Viewing DNA Fragments

After the completion of a restriction reaction, a number of questions arise. Did the restriction enzyme cut the DNA? How many times was the DNA cut? What are the sizes of the resulting fragments? Gel electrophoresis provides us with a means of answering these questions.

Electrophoresis is a standard biochemical technique for separating molecules on the basis of their size and electrical charge. There are a number of different types of electrophoresis; to separate DNA molecules, gel electrophoresis is used. A porous gel is often made from agarose (a polysac-charide isolated from seaweed), which is melted in a buffer solution and poured into a plastic mold. As it cools, the agarose solidifies, making a gel that looks something like stiff gelatin.

Small indentions called wells are made at one end of the gel to hold solutions of DNA fragments (I Figure 18.4a), and an electrical current is passed through the gel. Because the phosphate of each DNA nucleotide carries a negative charge, the DNA fragments migrate toward the positive end of the gel (I Figure 18.4b). In this migration, the gel acts as a sieve; as the DNA molecules migrate toward the positive pole, they move through the pores between the gel particles. Small DNA fragments migrate more rapidly than do large ones and, with time, the fragments separate on the basis of their size. The distance that each fragment migrates depends on its size. Typically, DNA fragments of known length (a marker sample) are placed in another well. By comparing the migration distance of the unknown fragments with the distance traveled by the marker fragments, one can determine the approximate size of the unknown fragments.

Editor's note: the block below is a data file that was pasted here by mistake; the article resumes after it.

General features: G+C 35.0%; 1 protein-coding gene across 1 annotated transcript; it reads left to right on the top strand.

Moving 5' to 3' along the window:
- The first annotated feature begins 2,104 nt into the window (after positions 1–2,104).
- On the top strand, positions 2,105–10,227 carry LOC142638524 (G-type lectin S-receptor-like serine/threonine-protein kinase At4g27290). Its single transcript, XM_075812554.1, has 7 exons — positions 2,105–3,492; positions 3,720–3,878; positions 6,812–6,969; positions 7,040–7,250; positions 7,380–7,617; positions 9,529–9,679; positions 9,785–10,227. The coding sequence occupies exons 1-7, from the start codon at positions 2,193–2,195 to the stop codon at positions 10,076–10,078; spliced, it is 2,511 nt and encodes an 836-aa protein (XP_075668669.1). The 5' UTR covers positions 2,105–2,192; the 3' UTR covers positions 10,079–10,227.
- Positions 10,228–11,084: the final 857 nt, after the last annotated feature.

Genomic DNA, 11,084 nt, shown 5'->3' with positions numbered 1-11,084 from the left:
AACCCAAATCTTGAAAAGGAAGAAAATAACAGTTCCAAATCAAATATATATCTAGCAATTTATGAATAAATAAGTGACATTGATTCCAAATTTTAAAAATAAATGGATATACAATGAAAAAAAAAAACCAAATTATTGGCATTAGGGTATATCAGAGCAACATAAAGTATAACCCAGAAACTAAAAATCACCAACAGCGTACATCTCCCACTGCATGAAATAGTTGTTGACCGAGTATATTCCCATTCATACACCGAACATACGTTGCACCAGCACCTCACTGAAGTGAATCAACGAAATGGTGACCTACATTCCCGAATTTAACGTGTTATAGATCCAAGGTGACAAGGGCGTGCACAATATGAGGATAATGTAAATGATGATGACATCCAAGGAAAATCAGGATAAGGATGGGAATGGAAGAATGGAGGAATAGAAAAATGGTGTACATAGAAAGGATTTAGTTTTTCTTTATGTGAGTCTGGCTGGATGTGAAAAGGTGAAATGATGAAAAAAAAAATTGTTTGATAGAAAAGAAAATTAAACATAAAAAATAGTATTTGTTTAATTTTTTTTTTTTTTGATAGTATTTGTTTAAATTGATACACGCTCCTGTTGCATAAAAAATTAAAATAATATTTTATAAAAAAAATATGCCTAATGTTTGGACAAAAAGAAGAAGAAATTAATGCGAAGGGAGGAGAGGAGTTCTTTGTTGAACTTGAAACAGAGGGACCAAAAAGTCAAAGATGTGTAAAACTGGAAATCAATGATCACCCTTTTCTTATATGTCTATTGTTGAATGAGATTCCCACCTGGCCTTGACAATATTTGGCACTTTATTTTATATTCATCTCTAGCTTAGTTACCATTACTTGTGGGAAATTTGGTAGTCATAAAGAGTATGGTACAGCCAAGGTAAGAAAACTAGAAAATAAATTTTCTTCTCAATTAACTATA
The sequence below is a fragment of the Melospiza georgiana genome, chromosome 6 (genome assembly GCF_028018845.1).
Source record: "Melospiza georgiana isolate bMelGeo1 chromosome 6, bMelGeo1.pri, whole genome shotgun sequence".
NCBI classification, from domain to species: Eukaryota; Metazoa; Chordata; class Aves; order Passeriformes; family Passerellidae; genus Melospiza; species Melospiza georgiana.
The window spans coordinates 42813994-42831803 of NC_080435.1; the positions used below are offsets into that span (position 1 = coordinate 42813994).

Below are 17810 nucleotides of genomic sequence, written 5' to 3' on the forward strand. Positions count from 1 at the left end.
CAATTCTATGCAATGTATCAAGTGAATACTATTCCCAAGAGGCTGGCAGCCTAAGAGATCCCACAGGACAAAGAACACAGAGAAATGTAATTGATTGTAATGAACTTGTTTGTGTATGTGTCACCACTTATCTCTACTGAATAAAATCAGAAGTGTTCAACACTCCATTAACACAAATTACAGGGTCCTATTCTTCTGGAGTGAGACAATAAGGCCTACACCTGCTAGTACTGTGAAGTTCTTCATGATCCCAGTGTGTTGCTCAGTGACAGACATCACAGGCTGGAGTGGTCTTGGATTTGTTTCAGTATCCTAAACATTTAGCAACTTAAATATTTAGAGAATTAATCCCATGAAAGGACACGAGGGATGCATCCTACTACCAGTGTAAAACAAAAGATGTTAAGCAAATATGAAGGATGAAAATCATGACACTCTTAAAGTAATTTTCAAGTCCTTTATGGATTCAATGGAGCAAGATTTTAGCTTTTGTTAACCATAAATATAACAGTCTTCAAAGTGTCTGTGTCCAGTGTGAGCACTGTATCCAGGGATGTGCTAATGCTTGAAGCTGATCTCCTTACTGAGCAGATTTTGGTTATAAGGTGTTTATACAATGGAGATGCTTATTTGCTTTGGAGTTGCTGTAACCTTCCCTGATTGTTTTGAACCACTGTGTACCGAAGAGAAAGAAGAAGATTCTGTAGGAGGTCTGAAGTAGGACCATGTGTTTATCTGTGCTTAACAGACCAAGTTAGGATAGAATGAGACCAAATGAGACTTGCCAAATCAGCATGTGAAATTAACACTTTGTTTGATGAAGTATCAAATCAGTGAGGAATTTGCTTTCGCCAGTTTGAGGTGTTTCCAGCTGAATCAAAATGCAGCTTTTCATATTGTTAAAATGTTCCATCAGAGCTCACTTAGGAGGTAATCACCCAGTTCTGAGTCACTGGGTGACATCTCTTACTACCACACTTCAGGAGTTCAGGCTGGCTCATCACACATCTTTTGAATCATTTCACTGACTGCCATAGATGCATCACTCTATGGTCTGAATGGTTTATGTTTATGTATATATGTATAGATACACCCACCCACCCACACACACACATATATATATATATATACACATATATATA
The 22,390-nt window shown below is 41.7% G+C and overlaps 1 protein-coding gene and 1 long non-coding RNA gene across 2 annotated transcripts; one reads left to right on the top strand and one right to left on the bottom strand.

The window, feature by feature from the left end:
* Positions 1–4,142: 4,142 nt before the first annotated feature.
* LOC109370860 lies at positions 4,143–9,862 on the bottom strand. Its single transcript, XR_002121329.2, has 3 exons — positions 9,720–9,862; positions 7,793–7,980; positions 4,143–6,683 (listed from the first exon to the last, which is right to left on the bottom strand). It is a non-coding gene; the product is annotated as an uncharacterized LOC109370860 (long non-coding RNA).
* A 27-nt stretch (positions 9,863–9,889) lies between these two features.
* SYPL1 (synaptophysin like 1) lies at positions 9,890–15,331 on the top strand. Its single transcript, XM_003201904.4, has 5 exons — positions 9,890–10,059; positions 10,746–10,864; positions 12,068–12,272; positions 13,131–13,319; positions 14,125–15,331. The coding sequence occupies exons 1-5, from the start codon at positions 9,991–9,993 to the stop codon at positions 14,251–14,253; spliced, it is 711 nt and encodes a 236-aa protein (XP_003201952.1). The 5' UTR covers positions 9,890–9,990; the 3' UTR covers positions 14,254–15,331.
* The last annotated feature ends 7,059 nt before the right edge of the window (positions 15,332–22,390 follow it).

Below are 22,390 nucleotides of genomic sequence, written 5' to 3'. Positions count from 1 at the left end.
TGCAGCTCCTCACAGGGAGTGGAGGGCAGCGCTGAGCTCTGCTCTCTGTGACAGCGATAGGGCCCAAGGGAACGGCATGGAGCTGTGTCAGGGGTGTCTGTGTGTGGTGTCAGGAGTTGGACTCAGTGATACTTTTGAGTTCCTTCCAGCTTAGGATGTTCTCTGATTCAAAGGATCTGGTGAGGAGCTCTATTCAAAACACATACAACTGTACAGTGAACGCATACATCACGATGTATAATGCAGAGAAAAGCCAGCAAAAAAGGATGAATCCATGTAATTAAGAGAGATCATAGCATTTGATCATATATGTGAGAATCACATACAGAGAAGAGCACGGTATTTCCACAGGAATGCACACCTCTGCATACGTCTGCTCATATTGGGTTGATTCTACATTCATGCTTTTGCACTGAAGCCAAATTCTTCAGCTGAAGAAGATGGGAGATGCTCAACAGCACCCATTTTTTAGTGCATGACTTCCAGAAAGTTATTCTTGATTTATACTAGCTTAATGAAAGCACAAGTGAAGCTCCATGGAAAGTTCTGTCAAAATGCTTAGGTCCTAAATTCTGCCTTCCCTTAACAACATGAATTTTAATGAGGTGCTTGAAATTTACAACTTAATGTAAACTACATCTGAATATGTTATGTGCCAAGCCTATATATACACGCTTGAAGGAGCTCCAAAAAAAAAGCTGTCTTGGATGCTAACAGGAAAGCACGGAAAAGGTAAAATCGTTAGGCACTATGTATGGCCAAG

After electrophoresis, the DNA fragments are separated according to size (IFigure 18.4c). However, the DNA fragments are still too small to see; so the problem of visualizing the DNA needs to be addressed. Visualization can be accomplished in several ways. The simplest procedure is to stain the gel with a dye specific for nucleic acids, such as ethidium bromide, which wedges itself tightly (intercalates) between the bases of DNA. When exposed to UV light, ethid-ium bromide fluoresces bright orange; so copies of each DNA fragment appear as a brilliant orange band (IFigure 18.4d). The original concentrated sample of purified DNA contained millions of copies of a DNA molecule, and thus each band represents millions of copies of identical DNA fragments.

Alternatively, DNA fragments can be visualized by adding a radioactive or chemical label to the DNA before it is placed in the gel. Nucleotides with radioactively labeled phosphate (32P) can be used as the substrate for DNA synthesis and will be incorporated into the newly synthesized DNA strand. In another method called end labeling, the bacteriophage enzyme polynucleotide kinase is used to

0 0

Post a comment